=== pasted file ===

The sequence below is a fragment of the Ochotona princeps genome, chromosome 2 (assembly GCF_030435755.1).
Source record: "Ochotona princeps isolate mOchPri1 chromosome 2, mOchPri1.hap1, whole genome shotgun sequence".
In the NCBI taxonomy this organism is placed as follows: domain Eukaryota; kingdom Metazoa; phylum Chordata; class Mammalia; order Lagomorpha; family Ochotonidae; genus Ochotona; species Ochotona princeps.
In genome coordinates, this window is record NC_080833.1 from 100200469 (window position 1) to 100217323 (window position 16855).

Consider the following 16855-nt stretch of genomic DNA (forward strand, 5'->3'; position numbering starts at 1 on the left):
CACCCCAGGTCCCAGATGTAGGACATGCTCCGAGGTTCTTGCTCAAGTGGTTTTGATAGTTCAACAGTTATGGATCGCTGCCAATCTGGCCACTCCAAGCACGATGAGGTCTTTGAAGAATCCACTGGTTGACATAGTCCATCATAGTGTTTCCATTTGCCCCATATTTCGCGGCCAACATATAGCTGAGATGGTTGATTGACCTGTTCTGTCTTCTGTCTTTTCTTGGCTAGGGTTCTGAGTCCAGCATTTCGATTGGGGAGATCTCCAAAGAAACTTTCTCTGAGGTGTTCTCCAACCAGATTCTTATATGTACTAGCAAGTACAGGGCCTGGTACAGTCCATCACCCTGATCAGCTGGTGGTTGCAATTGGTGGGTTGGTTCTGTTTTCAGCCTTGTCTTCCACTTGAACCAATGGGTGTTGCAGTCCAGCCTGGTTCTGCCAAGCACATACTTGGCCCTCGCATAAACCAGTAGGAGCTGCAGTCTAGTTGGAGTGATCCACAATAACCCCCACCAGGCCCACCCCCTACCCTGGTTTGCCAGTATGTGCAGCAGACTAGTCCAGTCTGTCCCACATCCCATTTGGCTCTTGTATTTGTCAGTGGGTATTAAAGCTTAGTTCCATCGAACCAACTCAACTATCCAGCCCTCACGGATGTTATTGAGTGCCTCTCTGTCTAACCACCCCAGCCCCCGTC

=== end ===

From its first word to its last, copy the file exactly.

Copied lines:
The sequence below is a fragment of the Ochotona princeps genome, chromosome 2 (assembly GCF_030435755.1).
Source record: "Ochotona princeps isolate mOchPri1 chromosome 2, mOchPri1.hap1, whole genome shotgun sequence".
In the NCBI taxonomy this organism is placed as follows: domain Eukaryota; kingdom Metazoa; phylum Chordata; class Mammalia; order Lagomorpha; family Ochotonidae; genus Ochotona; species Ochotona princeps.
In genome coordinates, this window is record NC_080833.1 from 100200469 (window position 1) to 100217323 (window position 16855).

Consider the following 16855-nt stretch of genomic DNA (forward strand, 5'->3'; position numbering starts at 1 on the left):
CACCCCAGGTCCCAGATGTAGGACATGCTCCGAGGTTCTTGCTCAAGTGGTTTTGATAGTTCAACAGTTATGGATCGCTGCCAATCTGGCCACTCCAAGCACGATGAGGTCTTTGAAGAATCCACTGGTTGACATAGTCCATCATAGTGTTTCCATTTGCCCCATATTTCGCGGCCAACATATAGCTGAGATGGTTGATTGACCTGTTCTGTCTTCTGTCTTTTCTTGGCTAGGGTTCTGAGTCCAGCATTTCGATTGGGGAGATCTCCAAAGAAACTTTCTCTGAGGTGTTCTCCAACCAGATTCTTATATGTACTAGCAAGTACAGGGCCTGGTACAGTCCATCACCCTGATCAGCTGGTGGTTGCAATTGGTGGGTTGGTTCTGTTTTCAGCCTTGTCTTCCACTTGAACCAATGGGTGTTGCAGTCCAGCCTGGTTCTGCCAAGCACATACTTGGCCCTCGCATAAACCAGTAGGAGCTGCAGTCTAGTTGGAGTGATCCACAATAACCCCCACCAGGCCCACCCCCTACCCTGGTTTGCCAGTATGTGCAGCAGACTAGTCCAGTCTGTCCCACATCCCATTTGGCTCTTGTATTTGTCAGTGGGTATTAAAGCTTAGTTCCATCGAACCAACTCAACTATCCAGCCCTCACGGATGTTATTGAGTGCCTCTCTGTCTAACCACCCCAGCCCCCGTC